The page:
Photo by Lyra

By Lyra


“Americans call it ‘nesting doll’ but it really is matryoshka.” My mother’s heavy Russian accent tinged the words she spoke with a certain harshness, even if she meant for them to carry a gentle tone. “See, there’s one doll inside the other. It’s like mother to daughter in a growing family. What I just told you, you will tell the class. Ok?” Each vibrantly painted folk maiden shell encased her descendants as the wooden layers were reassembled back together and placed into my clumsy 7-year-old hands. I could tell she was quite happy with the short and sweet presentation she designed for my show and tell. She had rigorously made me repeat my speech until every enunciation was just right, my hair was braided with an extra note of intricacy, and the doll was carefully wrapped in old newspaper before being gently placed into my backpack. Joy radiated from her presence because I would finally begin to understand the culture she unfortunately had to leave behind. 

Regretfully, I never presented the doll. 

As Annabeth played on her flute and Michael bragged on and on about his little league medal, my mother’s matryoshka became shameful. It was so out of place, so unamerican. I was already teased with awful pronunciations of my Slavic name, jokes about how disgusting the food I brought from home looked, and mocking imitations of the language I spoke with my family. I longed to be accepted by everyone else and be overlooked as just another American girl. In my eyes, which had become hyper-aware of any possible ridiculing, the doll would only be another reason for my classmates to reject me. After an impulsive decision, I haphazardly forced my physical embarrassment into my cluttered bag, praying that no one saw even a sliver of the finely detailed floral patterns that stained its wood.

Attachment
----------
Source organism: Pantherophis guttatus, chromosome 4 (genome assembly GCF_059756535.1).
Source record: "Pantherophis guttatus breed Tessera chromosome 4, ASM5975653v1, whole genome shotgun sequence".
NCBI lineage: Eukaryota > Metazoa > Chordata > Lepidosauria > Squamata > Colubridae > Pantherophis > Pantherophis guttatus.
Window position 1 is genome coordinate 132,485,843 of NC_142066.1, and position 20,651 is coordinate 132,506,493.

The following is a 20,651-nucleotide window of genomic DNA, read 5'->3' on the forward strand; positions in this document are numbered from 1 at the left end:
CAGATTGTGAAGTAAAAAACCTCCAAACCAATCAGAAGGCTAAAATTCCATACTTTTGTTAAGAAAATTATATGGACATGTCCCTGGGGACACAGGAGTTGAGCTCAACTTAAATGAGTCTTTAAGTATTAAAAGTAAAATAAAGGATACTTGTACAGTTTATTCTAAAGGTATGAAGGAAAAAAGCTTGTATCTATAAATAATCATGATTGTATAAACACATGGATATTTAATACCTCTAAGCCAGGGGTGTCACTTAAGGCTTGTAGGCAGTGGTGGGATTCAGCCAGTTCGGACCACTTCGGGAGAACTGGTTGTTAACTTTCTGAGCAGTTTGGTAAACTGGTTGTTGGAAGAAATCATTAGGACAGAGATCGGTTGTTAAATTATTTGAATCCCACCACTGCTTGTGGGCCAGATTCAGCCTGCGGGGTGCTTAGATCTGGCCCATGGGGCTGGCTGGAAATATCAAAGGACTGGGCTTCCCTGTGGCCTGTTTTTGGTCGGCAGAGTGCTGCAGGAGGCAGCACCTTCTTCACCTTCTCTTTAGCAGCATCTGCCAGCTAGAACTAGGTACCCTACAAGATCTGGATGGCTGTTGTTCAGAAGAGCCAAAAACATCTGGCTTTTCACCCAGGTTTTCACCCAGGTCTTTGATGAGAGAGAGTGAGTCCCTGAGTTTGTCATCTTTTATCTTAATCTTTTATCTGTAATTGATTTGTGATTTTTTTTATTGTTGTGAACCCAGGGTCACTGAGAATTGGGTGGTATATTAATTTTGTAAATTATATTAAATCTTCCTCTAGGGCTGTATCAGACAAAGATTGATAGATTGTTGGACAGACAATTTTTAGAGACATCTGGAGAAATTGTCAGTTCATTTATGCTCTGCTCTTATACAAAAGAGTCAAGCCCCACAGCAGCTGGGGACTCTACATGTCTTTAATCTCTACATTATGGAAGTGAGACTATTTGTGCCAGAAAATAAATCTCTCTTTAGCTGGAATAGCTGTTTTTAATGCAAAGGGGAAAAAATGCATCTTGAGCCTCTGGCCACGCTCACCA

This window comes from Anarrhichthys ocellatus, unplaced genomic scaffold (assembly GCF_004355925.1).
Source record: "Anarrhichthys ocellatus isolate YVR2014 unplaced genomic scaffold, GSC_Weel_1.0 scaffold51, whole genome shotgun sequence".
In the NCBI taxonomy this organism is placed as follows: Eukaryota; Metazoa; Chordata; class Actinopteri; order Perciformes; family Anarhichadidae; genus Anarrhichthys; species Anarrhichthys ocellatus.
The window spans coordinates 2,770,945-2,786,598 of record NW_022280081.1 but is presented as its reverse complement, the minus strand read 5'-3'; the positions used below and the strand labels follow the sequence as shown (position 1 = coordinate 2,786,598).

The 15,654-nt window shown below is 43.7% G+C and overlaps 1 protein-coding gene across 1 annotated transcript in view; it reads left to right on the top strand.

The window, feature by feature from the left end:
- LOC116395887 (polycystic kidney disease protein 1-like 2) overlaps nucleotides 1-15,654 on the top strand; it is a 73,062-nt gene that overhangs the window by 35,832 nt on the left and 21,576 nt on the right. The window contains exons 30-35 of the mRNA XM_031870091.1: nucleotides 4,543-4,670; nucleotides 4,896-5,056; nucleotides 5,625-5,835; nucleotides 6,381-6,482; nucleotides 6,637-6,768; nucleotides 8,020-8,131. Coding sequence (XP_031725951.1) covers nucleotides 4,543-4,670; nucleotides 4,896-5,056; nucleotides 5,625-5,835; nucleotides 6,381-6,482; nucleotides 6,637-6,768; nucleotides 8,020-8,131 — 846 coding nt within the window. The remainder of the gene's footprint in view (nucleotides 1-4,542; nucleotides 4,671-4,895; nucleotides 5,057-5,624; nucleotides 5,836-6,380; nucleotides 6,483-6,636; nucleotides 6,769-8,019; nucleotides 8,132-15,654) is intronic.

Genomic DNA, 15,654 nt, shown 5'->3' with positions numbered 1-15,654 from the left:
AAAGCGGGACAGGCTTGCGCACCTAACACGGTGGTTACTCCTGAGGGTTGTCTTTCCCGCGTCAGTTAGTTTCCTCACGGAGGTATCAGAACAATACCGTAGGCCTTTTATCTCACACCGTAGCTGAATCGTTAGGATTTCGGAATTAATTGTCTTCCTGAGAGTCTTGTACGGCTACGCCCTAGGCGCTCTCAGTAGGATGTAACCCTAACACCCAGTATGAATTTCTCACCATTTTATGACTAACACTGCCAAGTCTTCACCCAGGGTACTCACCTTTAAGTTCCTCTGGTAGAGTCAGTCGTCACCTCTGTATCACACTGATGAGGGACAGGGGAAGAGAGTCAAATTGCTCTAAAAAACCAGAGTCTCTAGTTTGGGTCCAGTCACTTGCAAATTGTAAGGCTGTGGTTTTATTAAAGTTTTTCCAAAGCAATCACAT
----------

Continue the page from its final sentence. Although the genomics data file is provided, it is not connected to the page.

I’ve forgotten what I presented as a replacement for the doll my mother meticulously planned for. Perhaps it was a wrinkled art project from the other day or something else just as unmemorable. Though, the realization of opening my backpack to be horrified by the chipped pieces of the painted woman and dusts of paint covering the bottom of my backpack continues to haunt my heavy heart. My naive negligence had allowed the massive weight of my school books to crush the doll. Rather than feeling guilty for my mother’s broken trust, all I could fear was her outlash if she had found out the truth. So, my mother’s beloved matryoshka remained hidden atop of my closet shelf underneath stacks of winter blankets for years.